Bjørnshave, Bodil; Korsgaard, Jens

    2005-01-01

    Our objective was to compare the effect of a 4-week homebased low and middle intensity and frequency training program in patients with moderate to severe chronic obstructive pulmonary disease. From 124 patients hospitalized with chronic obstructive lung disease (COPD) in an 18-month period 65 fulfilled the inclusion criteria and were invited to participate. Only 31 (48%) accepted and among these only 20 patients (31% of invited) completed the 4-week study period. The walking time in seconds in a standardized treadmill walking test was unchanged after 4 weeks of low intensity training 60 minutes per week for two weekly training sessions. In contrast, the walking time in seconds increased 55% (p < 0.001) from 321 seconds to 499 seconds in 9 patients who completed 4 weeks of middle intensity training which comprised 2 1/2 hours of training per week for 5 weekly training sessions. There was no change in lung function over the 4 weeks but the combined score for physical quality of life (physical component summary) measured by SF-36 increased (p < 0.05) with both low intensity and middle intensity physical training. In conclusion, homebased physical training, which aims at improvements in patient performance and quality of life as part of pulmonary rehabilitation programs, is only accepted by about one-third of unselected patients with moderate to severe COPD. The minimum training time necessary to improve physical performance is 2-3 hours per week of middle intensity training.

  13. Comorbidities of COPD

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    Arnaud Cavaillès

    2013-12-01

    Full Text Available By 2020, chronic obstructive pulmonary disease (COPD will be the third cause of mortality. Extrapulmonary comorbidities influence the prognosis of patients with COPD. Tobacco smoking is a common risk factor for many comorbidities, including coronary heart disease, heart failure and lung cancer. Comorbidities such as pulmonary artery disease and malnutrition are directly caused by COPD, whereas others, such as systemic venous thromboembolism, anxiety, depression, osteoporosis, obesity, metabolic syndrome, diabetes, sleep disturbance and anaemia, have no evident physiopathological relationship with COPD. The common ground between most of these extrapulmonary manifestations is chronic systemic inflammation. All of these diseases potentiate the morbidity of COPD, leading to increased hospitalisations and healthcare costs. They can frequently cause death, independently of respiratory failure. Comorbidities make the management of COPD difficult and need to be evaluated and treated adequately.

  14. Development of a program for tele-rehabilitation of COPD patients across sectors: co-innovation in a network

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    Birthe Dinesen

    2011-03-01

    Full Text Available Introduction: The aim of the Telekat project is to prevent re-admissions of patients with chronic obstructive pulmonary disease (COPD by developing a preventive programof tele-rehabilitation across sectors for COPD patients. The development of the program is based on a co-innovation process between COPD patients, relatives, healthcare professionals and representatives from private firms and universities. This paper discusses theobstacles that arise in the co-innovation process of developing an integrated technique for tele-rehabilitation of COPD patients.Theory: Network and innovation theory.Methods: The casestudy was applied. A triangulation of data collection techniques was used: documents, observations (123 hours, qualitative interviews (n=32 and action research.Findings: Obstacles were identified in the network context; these obstacles included the mindset of the healthcare professionals, inter-professionals relations, views of technology as a tool and competing visions for the goals of tele-rehabilitation.Conclusion: We have identified obstacles that emerge in the co-innovation process when developing a programme for tele-rehabilitation of COPD patients in an inter-organizational context. Action research has been carried out and can have helped to facilitate the co-innovation process.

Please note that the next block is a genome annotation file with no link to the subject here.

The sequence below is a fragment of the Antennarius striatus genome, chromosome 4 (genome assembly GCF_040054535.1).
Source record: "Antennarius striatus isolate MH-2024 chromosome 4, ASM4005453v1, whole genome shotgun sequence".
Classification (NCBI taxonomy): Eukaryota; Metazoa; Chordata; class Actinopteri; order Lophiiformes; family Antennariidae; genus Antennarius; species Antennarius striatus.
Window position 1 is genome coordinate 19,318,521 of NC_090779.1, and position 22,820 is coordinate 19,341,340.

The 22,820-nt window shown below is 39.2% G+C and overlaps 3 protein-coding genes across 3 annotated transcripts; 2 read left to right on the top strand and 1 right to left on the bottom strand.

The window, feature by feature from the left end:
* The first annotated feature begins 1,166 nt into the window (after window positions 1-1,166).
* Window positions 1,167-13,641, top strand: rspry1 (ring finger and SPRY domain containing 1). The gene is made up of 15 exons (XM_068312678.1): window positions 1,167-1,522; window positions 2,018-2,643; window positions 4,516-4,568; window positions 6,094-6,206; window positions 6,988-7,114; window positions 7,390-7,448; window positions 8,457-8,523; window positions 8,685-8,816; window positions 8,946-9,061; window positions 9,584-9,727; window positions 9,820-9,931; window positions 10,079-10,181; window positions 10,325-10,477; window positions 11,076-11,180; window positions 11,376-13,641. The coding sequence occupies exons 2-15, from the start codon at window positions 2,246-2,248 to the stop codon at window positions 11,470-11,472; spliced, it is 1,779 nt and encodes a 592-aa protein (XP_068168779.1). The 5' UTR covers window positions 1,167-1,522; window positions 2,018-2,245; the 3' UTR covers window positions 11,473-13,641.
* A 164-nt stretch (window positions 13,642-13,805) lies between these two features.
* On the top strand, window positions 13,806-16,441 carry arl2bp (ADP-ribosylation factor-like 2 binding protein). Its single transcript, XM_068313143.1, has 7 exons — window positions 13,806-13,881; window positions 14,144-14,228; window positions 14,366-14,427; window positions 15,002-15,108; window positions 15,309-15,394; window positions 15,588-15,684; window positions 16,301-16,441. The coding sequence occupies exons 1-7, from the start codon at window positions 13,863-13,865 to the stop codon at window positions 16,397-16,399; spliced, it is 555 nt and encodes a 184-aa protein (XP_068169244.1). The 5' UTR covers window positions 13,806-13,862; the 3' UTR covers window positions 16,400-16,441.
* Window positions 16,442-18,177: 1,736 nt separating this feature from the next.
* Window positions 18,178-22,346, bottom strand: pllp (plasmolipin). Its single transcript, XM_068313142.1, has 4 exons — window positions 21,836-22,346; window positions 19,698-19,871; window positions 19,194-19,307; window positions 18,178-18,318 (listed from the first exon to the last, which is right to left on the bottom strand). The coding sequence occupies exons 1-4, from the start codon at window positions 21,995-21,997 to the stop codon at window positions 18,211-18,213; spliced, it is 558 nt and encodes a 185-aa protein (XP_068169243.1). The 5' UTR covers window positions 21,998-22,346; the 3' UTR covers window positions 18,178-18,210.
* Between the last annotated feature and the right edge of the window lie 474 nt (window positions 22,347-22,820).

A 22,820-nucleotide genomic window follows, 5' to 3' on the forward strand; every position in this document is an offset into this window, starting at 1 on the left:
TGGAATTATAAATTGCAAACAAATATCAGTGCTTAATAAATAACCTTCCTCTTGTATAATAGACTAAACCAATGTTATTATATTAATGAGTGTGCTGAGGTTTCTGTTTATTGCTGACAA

15. Safety and Tolerability of Nebulized Amoxicillin-Clavulanic Acid in Patients with COPD (STONAC 1 and STONAC 2).

    Science.gov (United States)

    Nijdam, L C; Assink, M D M; Kuijvenhoven, J C; de Saegher, M E A; van der Valk, P D L P M; van der Palen, J; Brusse-Keizer, M G J; Movig, K L L

    2016-08-01

    The safety and tolerability of nebulized amoxicillin clavulanic acid were determined in patients with stable COPD and during severe exacerbations of COPD. Nine stable COPD patients received doses ranging from 50:10 mg up to 300:60 mg amoxicillin clavulanic acid and eight patients hospitalised for a COPD exacerbation received fixed doses 200/40 mg twice daily. Safety was evaluated by spirometry before and after inhalation. Tolerability was evaluated by questionnaire. Plasma and expectorated sputum samples were assayed for amoxicillin content. Seventeen patients underwent in total 100 nebulizations with amoxicillin clavulanic acid. In this safety and tolerability study no clinically relevant deteriorations in FEV1 were observed. Nebulized amoxicillin clavulanic acid produces sputum concentrations well above the Minimal Inhibiting Concentration of 90% for potential pathogenic micro-organisms, with low concentrations in the central compartment (low systemic exposure). Based on spirometry and reported side effects, inhalation of nebulized amoxicillin clavulanic acid seems to be safe and well tolerated, both in stable patients with COPD as in those experiencing a severe exacerbation. Levels of amoxicillin were adequate.